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March 09, 2006

Poking Out Our Own Eyes Politics  Science/Technology

AP reports that budget cuts are endangering the US fleet of remote-sensing satellites that monitor weather and the environment. Excerpts:

Budget cuts and poor management may be jeopardizing the future of our eyes in orbit, America's fleet of environmental satellites, vital tools for forecasting hurricanes, protecting water supplies and predicting global warming.

"The system of environmental satellites is at risk of collapse," said Richard A. Anthes, president of the University Corporation for Atmospheric Research. "Every year that goes by without the system being addressed is a problem." [...]

Since [just last year], NASA has chosen to cancel or mothball at least three planned satellites in an effort to save money. Cost overruns have delayed a new generation of weather satellites until at least 2010 and probably 2012, leading a Government Accountability Office official to label the enterprise "a program in crisis." [...]

NASA officials say that tight budgets tie their hands, forcing them to cut all but the most vital programs. The agency's proposed 2007 budget request contains $2.2 billion for satellites that observe the Earth and sun, compared to $6.2 billion for operating the space shuttle and International Space Station and $4 billion for developing future missions to the moon and Mars. [...]

Meanwhile, the list of delayed, downsized and canceled satellites is a long one:

NASA's Earth Observing System was conceived in the 1980s as a 15-year program that would collect comprehensive data about the planet's oceans, atmosphere and land surface. It was originally intended to send three generations of spacecraft into orbit at five-year intervals, but budget shortfalls limited the project to only one round of launches.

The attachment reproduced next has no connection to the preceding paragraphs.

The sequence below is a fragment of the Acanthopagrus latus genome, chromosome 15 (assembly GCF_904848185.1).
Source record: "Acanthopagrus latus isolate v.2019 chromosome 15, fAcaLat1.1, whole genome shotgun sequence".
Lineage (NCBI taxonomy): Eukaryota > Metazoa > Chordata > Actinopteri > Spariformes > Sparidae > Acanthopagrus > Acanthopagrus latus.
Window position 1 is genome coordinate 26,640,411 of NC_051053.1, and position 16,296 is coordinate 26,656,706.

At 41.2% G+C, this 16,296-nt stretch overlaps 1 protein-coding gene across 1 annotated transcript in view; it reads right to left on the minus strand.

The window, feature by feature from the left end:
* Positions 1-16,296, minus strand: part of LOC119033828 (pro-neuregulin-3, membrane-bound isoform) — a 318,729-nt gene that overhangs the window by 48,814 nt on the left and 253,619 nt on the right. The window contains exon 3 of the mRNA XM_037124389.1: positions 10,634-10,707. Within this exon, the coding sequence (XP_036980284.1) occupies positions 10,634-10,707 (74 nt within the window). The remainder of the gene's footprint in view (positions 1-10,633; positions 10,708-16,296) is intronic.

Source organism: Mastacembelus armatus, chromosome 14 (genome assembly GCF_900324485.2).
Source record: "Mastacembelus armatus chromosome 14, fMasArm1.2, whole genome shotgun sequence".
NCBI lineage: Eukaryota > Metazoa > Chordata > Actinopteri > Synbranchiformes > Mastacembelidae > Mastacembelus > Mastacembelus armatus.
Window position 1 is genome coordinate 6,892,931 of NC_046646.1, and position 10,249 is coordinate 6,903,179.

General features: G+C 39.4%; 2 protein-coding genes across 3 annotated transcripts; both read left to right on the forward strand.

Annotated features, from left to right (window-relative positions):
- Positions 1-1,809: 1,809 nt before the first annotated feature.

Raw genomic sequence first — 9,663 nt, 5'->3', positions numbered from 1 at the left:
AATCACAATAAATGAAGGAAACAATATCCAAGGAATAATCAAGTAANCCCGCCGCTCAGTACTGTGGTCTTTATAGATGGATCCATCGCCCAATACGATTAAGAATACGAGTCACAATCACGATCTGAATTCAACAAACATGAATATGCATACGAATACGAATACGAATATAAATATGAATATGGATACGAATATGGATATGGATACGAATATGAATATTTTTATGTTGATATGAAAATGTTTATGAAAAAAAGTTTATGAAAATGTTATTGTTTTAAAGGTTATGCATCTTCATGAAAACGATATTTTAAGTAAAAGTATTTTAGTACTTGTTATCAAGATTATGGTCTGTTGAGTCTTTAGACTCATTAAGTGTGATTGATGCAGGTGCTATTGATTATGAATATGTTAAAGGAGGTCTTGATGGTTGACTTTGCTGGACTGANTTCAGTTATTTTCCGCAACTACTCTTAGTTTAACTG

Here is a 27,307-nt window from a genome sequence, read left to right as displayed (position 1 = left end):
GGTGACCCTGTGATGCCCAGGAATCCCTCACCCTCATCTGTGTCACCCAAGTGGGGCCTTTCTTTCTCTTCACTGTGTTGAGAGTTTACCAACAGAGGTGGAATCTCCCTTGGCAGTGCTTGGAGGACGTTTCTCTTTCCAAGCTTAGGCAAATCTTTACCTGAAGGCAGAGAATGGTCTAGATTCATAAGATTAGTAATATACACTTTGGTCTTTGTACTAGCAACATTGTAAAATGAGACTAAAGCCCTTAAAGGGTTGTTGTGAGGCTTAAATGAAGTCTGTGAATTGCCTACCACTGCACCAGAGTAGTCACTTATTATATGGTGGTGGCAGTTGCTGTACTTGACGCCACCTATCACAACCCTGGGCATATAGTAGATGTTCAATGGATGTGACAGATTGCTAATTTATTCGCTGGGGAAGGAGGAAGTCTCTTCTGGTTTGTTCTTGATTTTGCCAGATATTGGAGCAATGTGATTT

Landsat, a series of satellites that have provided detailed images of the ground surface for more than 30 years, is in danger of experiencing a gap in service. Landsat 7, launched in April 1999, is scheduled to be replaced by a next-generation satellite in 2011. But if the existing satellite fails before that date and NASA has not developed a contingency plan, scientists, land managers and others who depend on Landsat images could be out of luck.

The launch of a satellite designed to measure rainfall over the entire Earth, the Global Precipitation Measurement mission, has been pushed back to 2012. But the satellite it is designed to replace, the Tropical Rainfall Measuring Mission, can't possibly last that long. That means there will be a period of several years when scientists have no access to the accurate global precipitation measurements that help them improve hurricane forecasts and predict the severity of droughts and flooding.

In December, scientists working on the Hydros mission received a letter canceling their program. They were developing a satellite that would measure soil moisture and differentiate between frozen and unfrozen ground, an increasingly important distinction since melting of the Arctic permafrost has accelerated over the past several decades. The satellite also would have improved drought and flood forecasting.

Last month Scripps' Valero was notified that the Deep Space Climate Observatory, a project he has led for more than seven years, would be canceled. The spacecraft has already been built, but NASA is reluctant to spend the $60 million to $100 million it would cost to launch and operate it. [...]

The observatory would have provided valuable information about how clouds, snow cover, airborne dust and other phenomena affect the balance between the amount of sunlight Earth absorbs and the amount of heat energy it emits. And because it would have hovered between Earth and the sun at a distance of roughly a million miles, it would have been able to observe the entire sunlit surface of the planet constantly. Such observations could greatly enhance scientists' understanding how much the planet has warmed in recent years and help them predict how much warmer it will get in the future. [Emphasis added]

This is so dumb, so ignorant, so monumentally irresponsible, that it beggars belief. At a time when the Earth is going through changes that pose a significant threat to human welfare — maybe even human existence — we are voluntarily poking out our own eyes. Ground the space shuttle, if necessary. Better yet, take some money from the DOD. But for God's sake, if we ever needed this data, it's now.

Posted by Jonathan at March 9, 2006 05:29 PM  del.icio.us digg NewsVine Reddit YahooMyWeb

Comments

Hmm, you don't think this is information that the administration doesn't want to know about? If we just close our eyes, global warming isn't happening. It is willful ignorance, ostrich behavor. All that science stuff just encourages the reality-based community, you know!

Posted by: ivieee at March 10, 2006 11:32 AM